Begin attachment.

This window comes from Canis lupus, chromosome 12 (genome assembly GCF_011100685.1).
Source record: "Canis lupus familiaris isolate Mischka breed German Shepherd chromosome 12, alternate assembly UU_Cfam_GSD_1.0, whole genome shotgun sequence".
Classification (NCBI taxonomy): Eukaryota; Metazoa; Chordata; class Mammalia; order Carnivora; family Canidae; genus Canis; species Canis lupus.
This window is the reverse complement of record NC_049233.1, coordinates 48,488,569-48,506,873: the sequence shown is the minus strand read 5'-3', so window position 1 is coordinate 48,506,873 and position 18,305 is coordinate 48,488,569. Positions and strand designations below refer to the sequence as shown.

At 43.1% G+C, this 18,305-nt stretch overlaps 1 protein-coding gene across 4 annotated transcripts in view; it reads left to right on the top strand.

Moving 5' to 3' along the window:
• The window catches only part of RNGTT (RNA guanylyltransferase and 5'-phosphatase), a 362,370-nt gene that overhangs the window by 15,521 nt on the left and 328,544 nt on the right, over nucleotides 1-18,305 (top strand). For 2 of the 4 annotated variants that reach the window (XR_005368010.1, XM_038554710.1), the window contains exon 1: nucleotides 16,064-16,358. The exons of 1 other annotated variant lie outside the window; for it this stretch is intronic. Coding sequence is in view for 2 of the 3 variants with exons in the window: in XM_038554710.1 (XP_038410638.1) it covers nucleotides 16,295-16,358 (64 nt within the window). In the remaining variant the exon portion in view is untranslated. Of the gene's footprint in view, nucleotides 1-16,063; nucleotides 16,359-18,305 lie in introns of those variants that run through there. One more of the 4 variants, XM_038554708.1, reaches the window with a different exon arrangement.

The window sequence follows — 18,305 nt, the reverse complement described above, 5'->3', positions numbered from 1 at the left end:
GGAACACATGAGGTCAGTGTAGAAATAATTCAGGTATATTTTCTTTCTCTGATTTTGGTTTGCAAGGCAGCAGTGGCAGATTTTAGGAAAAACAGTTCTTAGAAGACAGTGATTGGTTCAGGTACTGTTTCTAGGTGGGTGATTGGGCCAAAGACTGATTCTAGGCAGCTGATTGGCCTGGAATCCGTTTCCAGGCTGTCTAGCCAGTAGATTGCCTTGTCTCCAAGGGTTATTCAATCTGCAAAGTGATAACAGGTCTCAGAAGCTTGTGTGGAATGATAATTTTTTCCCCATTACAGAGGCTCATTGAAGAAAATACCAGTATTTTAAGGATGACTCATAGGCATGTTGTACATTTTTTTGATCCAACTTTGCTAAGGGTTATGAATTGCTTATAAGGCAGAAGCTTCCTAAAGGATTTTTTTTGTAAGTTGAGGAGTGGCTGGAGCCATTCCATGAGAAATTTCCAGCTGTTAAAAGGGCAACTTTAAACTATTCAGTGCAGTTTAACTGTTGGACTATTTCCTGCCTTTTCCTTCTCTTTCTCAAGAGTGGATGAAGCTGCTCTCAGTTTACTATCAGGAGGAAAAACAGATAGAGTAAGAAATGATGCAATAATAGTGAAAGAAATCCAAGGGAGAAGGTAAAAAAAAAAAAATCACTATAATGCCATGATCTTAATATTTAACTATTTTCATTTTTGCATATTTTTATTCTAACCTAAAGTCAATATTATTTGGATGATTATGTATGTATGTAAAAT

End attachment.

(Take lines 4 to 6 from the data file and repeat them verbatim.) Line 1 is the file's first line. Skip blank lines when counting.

This window is the reverse complement of record NC_049233.1, coordinates 48,488,569-48,506,873: the sequence shown is the minus strand read 5'-3', so window position 1 is coordinate 48,506,873 and position 18,305 is coordinate 48,488,569. Positions and strand designations below refer to the sequence as shown.

At 43.1% G+C, this 18,305-nt stretch overlaps 1 protein-coding gene across 4 annotated transcripts in view; it reads left to right on the top strand.

Moving 5' to 3' along the window: